Parcel and trucking giant FedEx posted a big gain in profits during its most recent quarter, while Daseke, the owner of several flatbed and specialized carriers, moved from a loss to a profit in both the final quarter of 2017 and for all of last year.

FedEx Corp. reported net income compared to a year ago more than tripled in its fiscal third quarter ending Feb. 28, totaling $2.07 billion, as earnings per share rose to $7.59 from $2.07.

Revenue in this most recent quarter grew to $16.5 billion from $15 billion a year earlier.

The net results include a tax benefit of $1.53 billion, or $5.60 per share, due to the Tax Cuts and Jobs Act passed by Congress late last year.

FedEx said it benefited from higher base rates, increased volume at FedEx Ground and FedEx Freight, and favorable fuel prices. The results were negatively affected by significantly higher variable compensation accruals, increased peak-related costs at FedEx Express, and adverse weather.

The FedEx Freight segment saw operating income improve 34% from a year ago to $55 million as revenue increased 14% to $1.69 billion.

Revenue increased due to less-than-truckload revenue per shipment growth of 8% and average daily LTL shipment growth of 6%, according to the company. Operating results improved primarily due to the benefit from higher LTL revenue per shipment, partially offset by higher variable compensation accruals.

The FedEx Express segment saw operating income decline 24% to $424 million despite higher revenue. This was attributed to an additional $170 million in costs in several forms, including its integration of TNT Express, adverse weather, and increased peak-related costs.

FedEx Ground reported revenue increased 11% to $5.22 billion as operating income moved 23% higher to $634 million. Strong revenue growth was driven by average daily package volume growth of 6% and higher base rates.

FedEx has raised its fiscal 2018 outlook, due to foreign tax benefits, U.S. tax reform and the company's improved operating performance. The company now expects full-year earnings, before certain pension accounting adjustments, to be between $17.90 and $18.30 per share.

Daseke Moves Back into Black

Daseke Inc. posted net income of $38.8 million, or 82 cents per share, in the final three months of 2017, compared to a net loss of $10.8 million, or a loss of 57 cents per share, a year earlier. Net income in the fourth quarter of 2017 included a $46 million tax benefit as a result of the Tax Cuts and Jobs Act.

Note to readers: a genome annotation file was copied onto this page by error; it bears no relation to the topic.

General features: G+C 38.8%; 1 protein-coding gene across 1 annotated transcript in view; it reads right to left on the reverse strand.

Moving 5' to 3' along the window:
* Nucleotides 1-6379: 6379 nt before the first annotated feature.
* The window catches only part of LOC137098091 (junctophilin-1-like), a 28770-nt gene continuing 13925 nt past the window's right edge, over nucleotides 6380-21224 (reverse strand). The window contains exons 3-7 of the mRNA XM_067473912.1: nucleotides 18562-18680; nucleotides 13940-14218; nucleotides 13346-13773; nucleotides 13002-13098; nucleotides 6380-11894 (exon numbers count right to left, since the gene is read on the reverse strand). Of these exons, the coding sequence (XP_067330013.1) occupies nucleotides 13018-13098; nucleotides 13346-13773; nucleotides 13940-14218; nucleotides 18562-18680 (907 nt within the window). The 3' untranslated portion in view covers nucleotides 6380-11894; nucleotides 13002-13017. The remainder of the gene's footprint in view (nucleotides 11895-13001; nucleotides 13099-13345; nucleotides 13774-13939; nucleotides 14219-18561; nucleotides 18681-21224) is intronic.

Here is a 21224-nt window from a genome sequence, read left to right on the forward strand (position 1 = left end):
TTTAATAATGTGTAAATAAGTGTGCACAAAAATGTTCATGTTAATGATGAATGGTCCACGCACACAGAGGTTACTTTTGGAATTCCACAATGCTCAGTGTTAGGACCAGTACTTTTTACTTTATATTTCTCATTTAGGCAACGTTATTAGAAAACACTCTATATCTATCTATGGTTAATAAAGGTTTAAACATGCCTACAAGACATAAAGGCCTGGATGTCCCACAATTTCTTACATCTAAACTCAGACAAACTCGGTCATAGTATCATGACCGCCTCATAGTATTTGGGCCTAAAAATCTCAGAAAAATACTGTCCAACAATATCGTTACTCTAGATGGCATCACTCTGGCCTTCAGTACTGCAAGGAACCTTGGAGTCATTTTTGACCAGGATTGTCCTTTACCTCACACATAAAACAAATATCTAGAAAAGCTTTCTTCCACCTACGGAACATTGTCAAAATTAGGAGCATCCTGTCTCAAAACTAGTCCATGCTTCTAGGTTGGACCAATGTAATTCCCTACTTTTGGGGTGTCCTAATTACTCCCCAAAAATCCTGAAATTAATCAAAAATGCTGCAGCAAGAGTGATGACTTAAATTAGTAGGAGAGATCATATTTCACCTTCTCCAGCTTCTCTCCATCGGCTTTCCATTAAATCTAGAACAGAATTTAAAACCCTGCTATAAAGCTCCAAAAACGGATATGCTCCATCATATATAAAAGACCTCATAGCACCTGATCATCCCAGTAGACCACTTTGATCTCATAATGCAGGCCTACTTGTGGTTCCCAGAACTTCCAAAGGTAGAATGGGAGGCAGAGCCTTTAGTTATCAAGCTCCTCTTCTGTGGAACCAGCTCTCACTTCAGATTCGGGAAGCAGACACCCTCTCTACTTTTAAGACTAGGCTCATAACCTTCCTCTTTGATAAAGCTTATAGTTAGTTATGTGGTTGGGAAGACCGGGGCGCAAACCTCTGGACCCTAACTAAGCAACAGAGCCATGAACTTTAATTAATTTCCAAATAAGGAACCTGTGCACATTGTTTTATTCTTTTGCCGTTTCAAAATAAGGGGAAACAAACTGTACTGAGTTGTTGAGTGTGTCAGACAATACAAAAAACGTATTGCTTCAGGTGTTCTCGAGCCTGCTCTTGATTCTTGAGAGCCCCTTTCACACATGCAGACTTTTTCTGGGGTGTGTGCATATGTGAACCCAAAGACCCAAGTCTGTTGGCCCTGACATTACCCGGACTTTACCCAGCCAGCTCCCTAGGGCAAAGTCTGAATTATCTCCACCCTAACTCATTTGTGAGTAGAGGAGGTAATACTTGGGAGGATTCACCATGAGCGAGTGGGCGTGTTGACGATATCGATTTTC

Revenue in the most recent quarter increased 71% to $257.2 million. The gain was driven by the acquisition of seven operating companies during 2017, according to Daseke. Excluding the acquisitions, revenue increased 14% due to higher freight rates.

For all of 2017, net income was $27 million, or 59 cents per share, compared to a net loss of $12.3 million, or a loss of 81 cents per share, in 2016.

Revenue last year improved 30% from 2016, totaling $846.3 million. Excluding the acquisitions made by the company in 2017, revenue increased 6% due to higher rates and higher fuel prices, which increased fuel surcharge revenue, according to Daseke.

“Acquisitions remain a key tenet of our growth strategy and in 2018 we will focus on three areas,” said Don Daseke, chairman, president and CEO. “First, we will look at specific market niches where we would expect to generate higher margins, such as our entrance into the high-security cargo market in 2017. Second, we will seek small, highly accretive tuck-in acquisitions that benefit from our scalable platform. Finally, we will continue our general stated strategy of flatbed and specialized transactions, but with a sharper focus on organic growth once integrated."

n 2018, Daseke Inc. expects to grow revenue on an organic basis to approximately $1.35 billion compared to $846.3 million in 2017. Also, it expects to grow organic adjusted earnings before interest, taxes, depreciation and amortization (EBITDA) to approximately $150 million compared to $91.6 million in 2017.

From the HDT archives (2015) – Q&A: Don Daseke on Building a Nationwide Flatbed Carrier

Evan Lockridge

Evan Lockridge

Business Contributing Editor

Trucking journalist since 1990, in the news business since early ‘80s.